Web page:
Reasonably Exhaustive Research: The First Criteria for Genealogical Proof

Reasonably Exhaustive Research: The First Criteria for Genealogical Proof


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by Elizabeth Shown Mills, CG, CGL

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Reasonably Exhaustive Research: The First Criteria for Genealogical Proof


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Tracking a project from start to finish, this session demonstrates the principles of reasonably exhaustive research and how much is required to prove identity and parentage.

 

Presented live at the Family History Library in Salt Lake City as part of the Joy Reisinger Memorial Lecture Series, and sponsored by the Board for Certification of Genealogists.


 
 

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Presenter: Elizabeth Shown Mills, CG, CGL

Elizabeth Shown Mills is a historical writer who has spent her life studying Southern culture and the relationships between people—emotional as well as genetic. Published widely by academic and popular presses, she edited a national-level scholarly journal for sixteen years, taught for thirteen years at a National Archives-based institute on archival records and, for twenty-five years, has headed a university-based program in advanced research methodology. A popular lecturer and past president of both the American Society of Genealogists and the Board for Certification of Genealogists, Elizabeth is the author, editor, and translator of 13 books and over 500 articles in the fields of genealogy, history, literature, and sociology. She has delivered over 1,000 lectures internationally, has appeared on radio and TV talk shows on three continents, and was featured on BBC's 20th and 30th anniversary specials on the novel Roots.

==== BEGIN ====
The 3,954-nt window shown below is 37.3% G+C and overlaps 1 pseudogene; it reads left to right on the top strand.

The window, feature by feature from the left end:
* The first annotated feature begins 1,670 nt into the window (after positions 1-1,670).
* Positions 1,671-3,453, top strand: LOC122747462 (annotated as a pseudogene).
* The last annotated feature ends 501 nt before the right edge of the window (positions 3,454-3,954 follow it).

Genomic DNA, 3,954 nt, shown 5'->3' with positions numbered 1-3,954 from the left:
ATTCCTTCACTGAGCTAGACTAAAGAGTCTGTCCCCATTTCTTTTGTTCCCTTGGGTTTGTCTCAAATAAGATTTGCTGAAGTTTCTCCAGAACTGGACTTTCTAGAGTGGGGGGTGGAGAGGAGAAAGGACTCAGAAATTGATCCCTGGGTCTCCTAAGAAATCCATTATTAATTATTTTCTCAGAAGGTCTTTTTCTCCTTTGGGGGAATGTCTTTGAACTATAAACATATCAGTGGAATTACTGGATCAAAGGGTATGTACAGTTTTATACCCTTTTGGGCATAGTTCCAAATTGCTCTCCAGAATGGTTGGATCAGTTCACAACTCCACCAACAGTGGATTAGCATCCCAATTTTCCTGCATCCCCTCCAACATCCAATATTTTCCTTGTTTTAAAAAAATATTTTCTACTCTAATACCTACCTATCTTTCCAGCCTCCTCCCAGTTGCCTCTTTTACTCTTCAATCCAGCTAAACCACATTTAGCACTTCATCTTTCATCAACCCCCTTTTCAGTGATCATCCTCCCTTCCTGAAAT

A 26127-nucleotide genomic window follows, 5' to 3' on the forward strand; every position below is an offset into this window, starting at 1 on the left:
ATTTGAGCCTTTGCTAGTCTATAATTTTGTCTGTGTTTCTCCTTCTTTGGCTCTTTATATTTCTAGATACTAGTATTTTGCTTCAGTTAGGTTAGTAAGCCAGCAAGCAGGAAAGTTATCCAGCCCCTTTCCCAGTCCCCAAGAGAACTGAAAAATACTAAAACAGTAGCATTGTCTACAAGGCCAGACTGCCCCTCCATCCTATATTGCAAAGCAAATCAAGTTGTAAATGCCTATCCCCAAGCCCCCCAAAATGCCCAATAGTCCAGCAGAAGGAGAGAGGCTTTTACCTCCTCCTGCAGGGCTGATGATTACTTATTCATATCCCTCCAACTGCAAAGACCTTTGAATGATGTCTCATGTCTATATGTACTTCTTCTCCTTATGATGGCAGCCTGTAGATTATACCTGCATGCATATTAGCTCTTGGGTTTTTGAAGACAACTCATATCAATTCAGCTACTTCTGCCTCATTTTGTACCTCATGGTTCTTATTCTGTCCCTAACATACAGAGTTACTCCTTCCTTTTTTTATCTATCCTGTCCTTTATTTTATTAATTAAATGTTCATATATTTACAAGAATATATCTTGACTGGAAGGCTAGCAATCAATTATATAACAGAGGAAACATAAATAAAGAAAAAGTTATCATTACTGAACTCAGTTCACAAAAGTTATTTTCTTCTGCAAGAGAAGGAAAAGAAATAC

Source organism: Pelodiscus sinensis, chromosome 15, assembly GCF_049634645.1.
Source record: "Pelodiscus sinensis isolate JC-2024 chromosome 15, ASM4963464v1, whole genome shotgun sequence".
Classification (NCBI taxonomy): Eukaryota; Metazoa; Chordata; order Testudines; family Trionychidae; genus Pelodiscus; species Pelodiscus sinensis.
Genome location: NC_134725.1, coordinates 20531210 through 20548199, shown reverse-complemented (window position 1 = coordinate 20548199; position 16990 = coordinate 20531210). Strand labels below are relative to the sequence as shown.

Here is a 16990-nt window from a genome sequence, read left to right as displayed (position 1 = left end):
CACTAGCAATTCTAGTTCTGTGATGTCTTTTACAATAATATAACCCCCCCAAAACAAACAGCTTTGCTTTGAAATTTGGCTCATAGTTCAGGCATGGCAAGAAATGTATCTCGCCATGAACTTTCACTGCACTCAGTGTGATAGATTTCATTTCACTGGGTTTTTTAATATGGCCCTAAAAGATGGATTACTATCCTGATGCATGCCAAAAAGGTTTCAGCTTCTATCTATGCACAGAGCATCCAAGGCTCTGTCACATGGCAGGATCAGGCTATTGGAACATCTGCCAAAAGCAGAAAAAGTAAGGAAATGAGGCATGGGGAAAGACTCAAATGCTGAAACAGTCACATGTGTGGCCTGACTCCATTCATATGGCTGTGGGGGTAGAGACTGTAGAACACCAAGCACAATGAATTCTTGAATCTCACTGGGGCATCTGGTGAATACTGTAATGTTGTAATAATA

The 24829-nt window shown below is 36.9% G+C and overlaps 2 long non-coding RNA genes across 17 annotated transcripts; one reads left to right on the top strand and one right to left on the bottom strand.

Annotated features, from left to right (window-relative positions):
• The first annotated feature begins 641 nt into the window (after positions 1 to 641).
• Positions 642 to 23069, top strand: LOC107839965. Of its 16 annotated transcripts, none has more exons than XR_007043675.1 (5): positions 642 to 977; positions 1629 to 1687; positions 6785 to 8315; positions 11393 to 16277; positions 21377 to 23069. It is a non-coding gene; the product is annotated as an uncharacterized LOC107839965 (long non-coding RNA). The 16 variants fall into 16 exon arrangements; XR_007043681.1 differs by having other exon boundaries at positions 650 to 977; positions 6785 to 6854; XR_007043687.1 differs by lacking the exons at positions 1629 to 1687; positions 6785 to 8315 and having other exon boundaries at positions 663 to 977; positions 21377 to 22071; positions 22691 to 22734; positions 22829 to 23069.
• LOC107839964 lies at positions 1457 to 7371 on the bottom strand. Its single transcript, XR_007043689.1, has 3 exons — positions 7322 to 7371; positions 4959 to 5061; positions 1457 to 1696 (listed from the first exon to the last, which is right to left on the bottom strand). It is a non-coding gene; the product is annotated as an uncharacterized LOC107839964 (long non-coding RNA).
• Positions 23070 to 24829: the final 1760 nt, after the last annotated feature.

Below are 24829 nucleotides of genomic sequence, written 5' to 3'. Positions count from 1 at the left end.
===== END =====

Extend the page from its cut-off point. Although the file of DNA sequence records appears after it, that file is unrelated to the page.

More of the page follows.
Elizabeth Shown Mills, CG, CGL